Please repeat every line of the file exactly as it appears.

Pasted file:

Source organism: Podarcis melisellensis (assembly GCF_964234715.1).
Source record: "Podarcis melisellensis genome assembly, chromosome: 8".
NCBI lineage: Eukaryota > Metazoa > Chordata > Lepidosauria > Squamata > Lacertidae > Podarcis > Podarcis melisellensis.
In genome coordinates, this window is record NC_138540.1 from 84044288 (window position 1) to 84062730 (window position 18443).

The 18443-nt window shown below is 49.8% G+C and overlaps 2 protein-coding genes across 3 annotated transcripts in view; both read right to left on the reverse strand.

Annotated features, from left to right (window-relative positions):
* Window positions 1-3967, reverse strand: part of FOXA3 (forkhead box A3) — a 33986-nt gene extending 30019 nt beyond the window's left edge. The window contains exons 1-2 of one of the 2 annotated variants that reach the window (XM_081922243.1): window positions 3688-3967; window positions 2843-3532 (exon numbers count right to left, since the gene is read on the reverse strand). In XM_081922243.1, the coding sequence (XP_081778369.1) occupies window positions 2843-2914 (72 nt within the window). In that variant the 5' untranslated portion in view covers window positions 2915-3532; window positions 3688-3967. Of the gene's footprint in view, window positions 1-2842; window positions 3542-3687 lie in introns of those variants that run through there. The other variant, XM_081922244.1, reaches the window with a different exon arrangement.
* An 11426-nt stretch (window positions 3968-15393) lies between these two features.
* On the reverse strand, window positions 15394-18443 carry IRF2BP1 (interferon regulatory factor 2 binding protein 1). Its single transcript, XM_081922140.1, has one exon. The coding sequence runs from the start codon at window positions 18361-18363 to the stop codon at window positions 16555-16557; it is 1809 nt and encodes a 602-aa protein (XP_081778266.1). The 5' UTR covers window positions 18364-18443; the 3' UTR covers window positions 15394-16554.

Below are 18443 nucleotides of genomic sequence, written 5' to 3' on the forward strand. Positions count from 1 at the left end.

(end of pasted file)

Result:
Source organism: Podarcis melisellensis (assembly GCF_964234715.1).
Source record: "Podarcis melisellensis genome assembly, chromosome: 8".
NCBI lineage: Eukaryota > Metazoa > Chordata > Lepidosauria > Squamata > Lacertidae > Podarcis > Podarcis melisellensis.
In genome coordinates, this window is record NC_138540.1 from 84044288 (window position 1) to 84062730 (window position 18443).

The 18443-nt window shown below is 49.8% G+C and overlaps 2 protein-coding genes across 3 annotated transcripts in view; both read right to left on the reverse strand.

Annotated features, from left to right (window-relative positions):
* Window positions 1-3967, reverse strand: part of FOXA3 (forkhead box A3) — a 33986-nt gene extending 30019 nt beyond the window's left edge. The window contains exons 1-2 of one of the 2 annotated variants that reach the window (XM_081922243.1): window positions 3688-3967; window positions 2843-3532 (exon numbers count right to left, since the gene is read on the reverse strand). In XM_081922243.1, the coding sequence (XP_081778369.1) occupies window positions 2843-2914 (72 nt within the window). In that variant the 5' untranslated portion in view covers window positions 2915-3532; window positions 3688-3967. Of the gene's footprint in view, window positions 1-2842; window positions 3542-3687 lie in introns of those variants that run through there. The other variant, XM_081922244.1, reaches the window with a different exon arrangement.
* An 11426-nt stretch (window positions 3968-15393) lies between these two features.
* On the reverse strand, window positions 15394-18443 carry IRF2BP1 (interferon regulatory factor 2 binding protein 1). Its single transcript, XM_081922140.1, has one exon. The coding sequence runs from the start codon at window positions 18361-18363 to the stop codon at window positions 16555-16557; it is 1809 nt and encodes a 602-aa protein (XP_081778266.1). The 5' UTR covers window positions 18364-18443; the 3' UTR covers window positions 15394-16554.

Below are 18443 nucleotides of genomic sequence, written 5' to 3' on the forward strand. Positions count from 1 at the left end.